1. ## Character Tables ( Password Encryption )

Hey peoples!

Sorry, I'm back again. I realize that there was a recent thread about password encryption, so I do apologise for creating another. But I was reading that thread, and I read about a sort of "table of characters" method of encryption that I wanted to try. I understand the concept, but I don't know how it can be implemented. I started my function (well bool to be exact,) to simply take a string, go through it character by character, and based on the table, change it into it's designated symbol/number/letter. In my case, number. Then I intend to convert it to an int, and preform some mathematical calculations on it.

How can this be achieved?
Thanks for any future replies or any useful information you can provide.

2. So what's so hard about
Code:
```struct foo {
char clear;
char cypher;
} table[] = {
{ 'a', 'z' },
{ 'b', 'y' },
{ 'c', 'x' },
// etc
};```
Then having a for loop to match table[ i ].clear, and return table[ i ].cypher

3. ## Um ...

Okay. I understood you until the table part. What does table[] mean? Where did table[ i ] come from? What's the difference between:
Code:
``` { 'a', 'z' }

// and

a = z ?```
Just F.Y.I. I'm a total noob.
Sorry for my annoyingly persistant questions.

EDIT:

Oh, plus I do not know how to tell it to read one character at a time, so I don't know what condition to use in the loop.

4. You get 'i' from a for loop, which examines each entry in the array which is called table.

As in
for ( i = 0

5. ## Arrays

Never worked with arrays before. It says:
Code:
` table[] undeclared (first use this function)`
How do I specify that it's an array?

Cheers for the replies Salem.

6. I showed you how to initialise the array.
You need to post more code if it isn't working out.

7. ## Ok. I got this so far:

Code:
```#include <string>

bool EncryptString ( string StringName )
{
struct Encryption_Variables
{
char clear;
char cypher;
}

Table[] =
{
{'a', '162806'},
{'b', '100615'},
{'c', '62191'},
{'d', '38424'},
{'e', '23767'},
{'f', '14657'},
{'g', '9110'},
{'h', '5547'},
{'i', '3563'},
{'j', '1984'},
{'k', '1597'},
{'l', '987'},
{'m', '610'},
{'n', '377'},
{'o', '233'},
{'p', '144'},
{'q', '89'},
{'r', '55'},
{'s', '34'},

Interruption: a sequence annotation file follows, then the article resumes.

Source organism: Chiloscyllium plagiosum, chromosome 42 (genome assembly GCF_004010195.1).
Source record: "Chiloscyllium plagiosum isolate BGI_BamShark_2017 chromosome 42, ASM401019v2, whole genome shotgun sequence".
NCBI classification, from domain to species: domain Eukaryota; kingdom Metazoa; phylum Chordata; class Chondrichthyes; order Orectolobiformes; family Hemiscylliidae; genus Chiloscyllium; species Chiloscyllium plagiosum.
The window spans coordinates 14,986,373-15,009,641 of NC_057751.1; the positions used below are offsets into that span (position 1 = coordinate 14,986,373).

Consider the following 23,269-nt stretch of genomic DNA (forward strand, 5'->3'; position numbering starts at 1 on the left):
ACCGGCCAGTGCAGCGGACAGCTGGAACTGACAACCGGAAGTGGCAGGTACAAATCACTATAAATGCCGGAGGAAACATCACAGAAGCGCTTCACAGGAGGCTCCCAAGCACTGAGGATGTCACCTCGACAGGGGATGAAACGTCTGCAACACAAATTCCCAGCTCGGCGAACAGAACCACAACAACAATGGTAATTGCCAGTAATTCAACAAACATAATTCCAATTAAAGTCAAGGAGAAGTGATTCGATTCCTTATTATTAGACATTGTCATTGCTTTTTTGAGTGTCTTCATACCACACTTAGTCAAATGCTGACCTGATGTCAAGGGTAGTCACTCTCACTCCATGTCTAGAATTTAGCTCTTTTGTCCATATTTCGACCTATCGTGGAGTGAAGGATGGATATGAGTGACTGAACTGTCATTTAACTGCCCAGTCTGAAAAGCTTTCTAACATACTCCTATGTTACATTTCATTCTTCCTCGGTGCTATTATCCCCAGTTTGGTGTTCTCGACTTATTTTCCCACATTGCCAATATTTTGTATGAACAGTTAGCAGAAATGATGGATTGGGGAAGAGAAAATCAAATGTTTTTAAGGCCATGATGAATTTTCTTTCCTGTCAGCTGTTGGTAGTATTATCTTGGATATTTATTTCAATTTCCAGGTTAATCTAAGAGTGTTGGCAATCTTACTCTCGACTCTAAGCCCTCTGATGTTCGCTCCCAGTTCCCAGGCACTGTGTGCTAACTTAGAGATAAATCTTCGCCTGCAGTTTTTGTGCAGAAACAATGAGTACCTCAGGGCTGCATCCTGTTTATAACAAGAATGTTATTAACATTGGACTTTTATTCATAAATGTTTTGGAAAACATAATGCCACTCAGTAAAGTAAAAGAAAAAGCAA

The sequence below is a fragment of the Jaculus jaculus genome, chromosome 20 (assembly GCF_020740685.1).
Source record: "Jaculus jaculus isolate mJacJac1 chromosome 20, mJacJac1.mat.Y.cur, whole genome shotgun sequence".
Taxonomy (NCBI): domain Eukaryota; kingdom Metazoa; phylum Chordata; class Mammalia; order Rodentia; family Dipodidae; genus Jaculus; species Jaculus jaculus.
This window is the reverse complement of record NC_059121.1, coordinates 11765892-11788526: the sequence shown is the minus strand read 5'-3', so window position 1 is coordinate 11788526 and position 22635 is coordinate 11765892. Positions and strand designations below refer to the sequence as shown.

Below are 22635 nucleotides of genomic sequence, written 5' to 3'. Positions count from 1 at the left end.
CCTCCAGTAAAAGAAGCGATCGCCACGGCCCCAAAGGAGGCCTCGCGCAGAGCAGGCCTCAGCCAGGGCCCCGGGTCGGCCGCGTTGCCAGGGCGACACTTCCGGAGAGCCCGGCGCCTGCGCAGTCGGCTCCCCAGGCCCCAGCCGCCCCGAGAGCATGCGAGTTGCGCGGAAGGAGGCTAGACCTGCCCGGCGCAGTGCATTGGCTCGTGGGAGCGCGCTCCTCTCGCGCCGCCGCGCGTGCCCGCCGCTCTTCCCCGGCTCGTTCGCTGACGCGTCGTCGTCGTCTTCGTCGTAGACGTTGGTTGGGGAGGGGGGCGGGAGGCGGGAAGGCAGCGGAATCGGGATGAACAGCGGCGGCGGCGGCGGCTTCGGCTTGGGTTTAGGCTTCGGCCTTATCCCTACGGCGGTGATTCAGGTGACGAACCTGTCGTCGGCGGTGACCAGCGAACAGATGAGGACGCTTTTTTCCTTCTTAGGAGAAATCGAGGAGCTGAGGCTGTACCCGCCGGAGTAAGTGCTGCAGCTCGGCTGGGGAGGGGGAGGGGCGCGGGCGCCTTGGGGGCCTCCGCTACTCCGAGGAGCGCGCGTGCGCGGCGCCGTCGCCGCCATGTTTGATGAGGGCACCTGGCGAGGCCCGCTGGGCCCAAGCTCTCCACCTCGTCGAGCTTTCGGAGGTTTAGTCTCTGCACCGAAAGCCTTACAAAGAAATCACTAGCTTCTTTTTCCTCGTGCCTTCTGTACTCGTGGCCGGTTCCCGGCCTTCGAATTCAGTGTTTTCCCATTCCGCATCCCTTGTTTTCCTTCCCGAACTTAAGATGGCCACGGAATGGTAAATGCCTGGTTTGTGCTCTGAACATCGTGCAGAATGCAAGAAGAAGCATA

{'t', '21'},
{'u', '13'},
{'v', '8'},
{'w', '5'},
{'x', '3'},
{'y', '2'},
{'z', '1'},
};

}```
I get some errors saying: [Warning] character constant too long for its type.

(26 to be exact. One for each letter.)

I also get these: Line 3. `string' was not declared in this scope.

And: Line 3. syntax error before `)' token.

I understand the first error, but don't know how to fix it, and I don't understand the last two errors. Any help you could lend would be great. Cheers.

8. > 'a', '162806'
Why so many characters?
Or are these really numbers?

You have two choices
1. make std::string cypher and have "162806"
2. make int cypher and have 162806

9. make std::string cypher and have "162806"
In this case the encoded strings should be also reconsidered...

"13" cannot be uniquly decoded because it represents 2 possible sequences "u" or "zx", for example

10. the single quote ' is for a char

ie 'a'

your number in the single quote is that suposed to be char string or a number? like salems struct
Code:
```struct foo {
char clear;
char cypher;
} table[] = {
{ 'a', 'z' },
{ 'b', 'y' },
{ 'c', 'x' },
// etc
};```
one char for one place in the table[a] variable.
if you want to use number you have to use int and not char unless you want a string "this is a string" note the double quotes that you would use in your struct.

{ "string1" , "string2" } .... and so on....

edit
what type of encryption?

11. Originally Posted by Salem

You have two choices
1. make std::string cypher and have "162806"
2. make int cypher and have 162806
Apoligies for my incompetence, but I'm not sure I follow you. Basically, I want the function to read the first character into a string. Then I wish for it to look in the table (not literally, that would be hard to do,) for the number opposite it, and place that in another string. And then do the same with the rest of the characters.

Also about the unique decoding flaw, would putting a period after each section of numbers help? So if the origional string was: Hello, the encoded string would look like this:

5547.23767.987.987.233

A bit like an IP address.
Thanks again for replies!

EDIT:

What do you mean by: What type of encryption?

12. Also about the unique decoding flaw, would putting a period after each section of numbers help?
It would... But why to bother with the long strings in this case? There are 26 (or 255) literals in your encoded string that are easely determined by this points using the long enough encoded sequense... If you're going to provide this knolegde to the one trying to hack your mechanism why not just to go on the simple choice - one symbol is replaced by one symbol (as was suggested in the beggining)?

13. > If you're going to provide this knolegde to the one trying to hack your mechanism why not just to go on the simple choice ect

I didn't know I was going to provide this knowledge to the one trying to hack my mechanism. Why would I? Or am I already?

Confused???

14. I thought you're going to store the encrypted passwords somethere they can be easely (or not so easely) read? Why else you're bother to encript them?

So someone looking on your list of encripted passwords and fingdings these intresting points inbetween your encripted letters can easely determine that actually only 26 different strings are present in the file... Or maybe its just my imagination...

15. Oh I get you.

Surely they won't be able determine how many strings are used if there are only say 7 sections of numbers in the file. If I gave you:

610.233.377.1597.23767.2.34

how would you know I was using thew first 26 terms of the fibonaci (sp?) sequence?